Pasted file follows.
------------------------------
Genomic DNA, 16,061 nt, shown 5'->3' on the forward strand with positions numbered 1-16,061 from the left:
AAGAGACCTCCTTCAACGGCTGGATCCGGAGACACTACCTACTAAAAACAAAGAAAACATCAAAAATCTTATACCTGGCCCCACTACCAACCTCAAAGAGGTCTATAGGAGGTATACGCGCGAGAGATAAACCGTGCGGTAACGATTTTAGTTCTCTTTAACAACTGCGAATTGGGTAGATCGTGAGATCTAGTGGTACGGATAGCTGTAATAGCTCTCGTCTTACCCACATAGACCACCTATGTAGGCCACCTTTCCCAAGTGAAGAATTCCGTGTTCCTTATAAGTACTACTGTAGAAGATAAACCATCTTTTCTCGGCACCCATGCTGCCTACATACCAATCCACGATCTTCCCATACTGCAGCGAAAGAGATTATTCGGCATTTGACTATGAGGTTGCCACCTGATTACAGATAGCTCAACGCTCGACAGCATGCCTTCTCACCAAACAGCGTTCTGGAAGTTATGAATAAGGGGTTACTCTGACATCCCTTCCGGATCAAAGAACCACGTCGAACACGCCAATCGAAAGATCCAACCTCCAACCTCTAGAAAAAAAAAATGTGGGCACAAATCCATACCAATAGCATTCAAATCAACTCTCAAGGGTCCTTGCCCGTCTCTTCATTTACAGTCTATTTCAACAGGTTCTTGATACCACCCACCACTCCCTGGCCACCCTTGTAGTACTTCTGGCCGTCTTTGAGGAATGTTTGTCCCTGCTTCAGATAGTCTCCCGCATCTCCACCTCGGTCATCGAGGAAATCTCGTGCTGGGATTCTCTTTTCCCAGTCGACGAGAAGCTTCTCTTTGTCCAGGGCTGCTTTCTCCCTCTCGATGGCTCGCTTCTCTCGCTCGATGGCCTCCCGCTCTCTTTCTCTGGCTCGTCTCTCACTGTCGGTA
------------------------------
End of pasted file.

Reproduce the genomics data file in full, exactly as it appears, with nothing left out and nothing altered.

Genomic DNA, 16,061 nt, shown 5'->3' on the forward strand with positions numbered 1-16,061 from the left:
AAGAGACCTCCTTCAACGGCTGGATCCGGAGACACTACCTACTAAAAACAAAGAAAACATCAAAAATCTTATACCTGGCCCCACTACCAACCTCAAAGAGGTCTATAGGAGGTATACGCGCGAGAGATAAACCGTGCGGTAACGATTTTAGTTCTCTTTAACAACTGCGAATTGGGTAGATCGTGAGATCTAGTGGTACGGATAGCTGTAATAGCTCTCGTCTTACCCACATAGACCACCTATGTAGGCCACCTTTCCCAAGTGAAGAATTCCGTGTTCCTTATAAGTACTACTGTAGAAGATAAACCATCTTTTCTCGGCACCCATGCTGCCTACATACCAATCCACGATCTTCCCATACTGCAGCGAAAGAGATTATTCGGCATTTGACTATGAGGTTGCCACCTGATTACAGATAGCTCAACGCTCGACAGCATGCCTTCTCACCAAACAGCGTTCTGGAAGTTATGAATAAGGGGTTACTCTGACATCCCTTCCGGATCAAAGAACCACGTCGAACACGCCAATCGAAAGATCCAACCTCCAACCTCTAGAAAAAAAAAATGTGGGCACAAATCCATACCAATAGCATTCAAATCAACTCTCAAGGGTCCTTGCCCGTCTCTTCATTTACAGTCTATTTCAACAGGTTCTTGATACCACCCACCACTCCCTGGCCACCCTTGTAGTACTTCTGGCCGTCTTTGAGGAATGTTTGTCCCTGCTTCAGATAGTCTCCCGCATCTCCACCTCGGTCATCGAGGAAATCTCGTGCTGGGATTCTCTTTTCCCAGTCGACGAGAAGCTTCTCTTTGTCCAGGGCTGCTTTCTCCCTCTCGATGGCTCGCTTCTCTCGCTCGATGGCCTCCCGCTCTCTTTCTCTGGCTCGTCTCTCACTGTCGGTA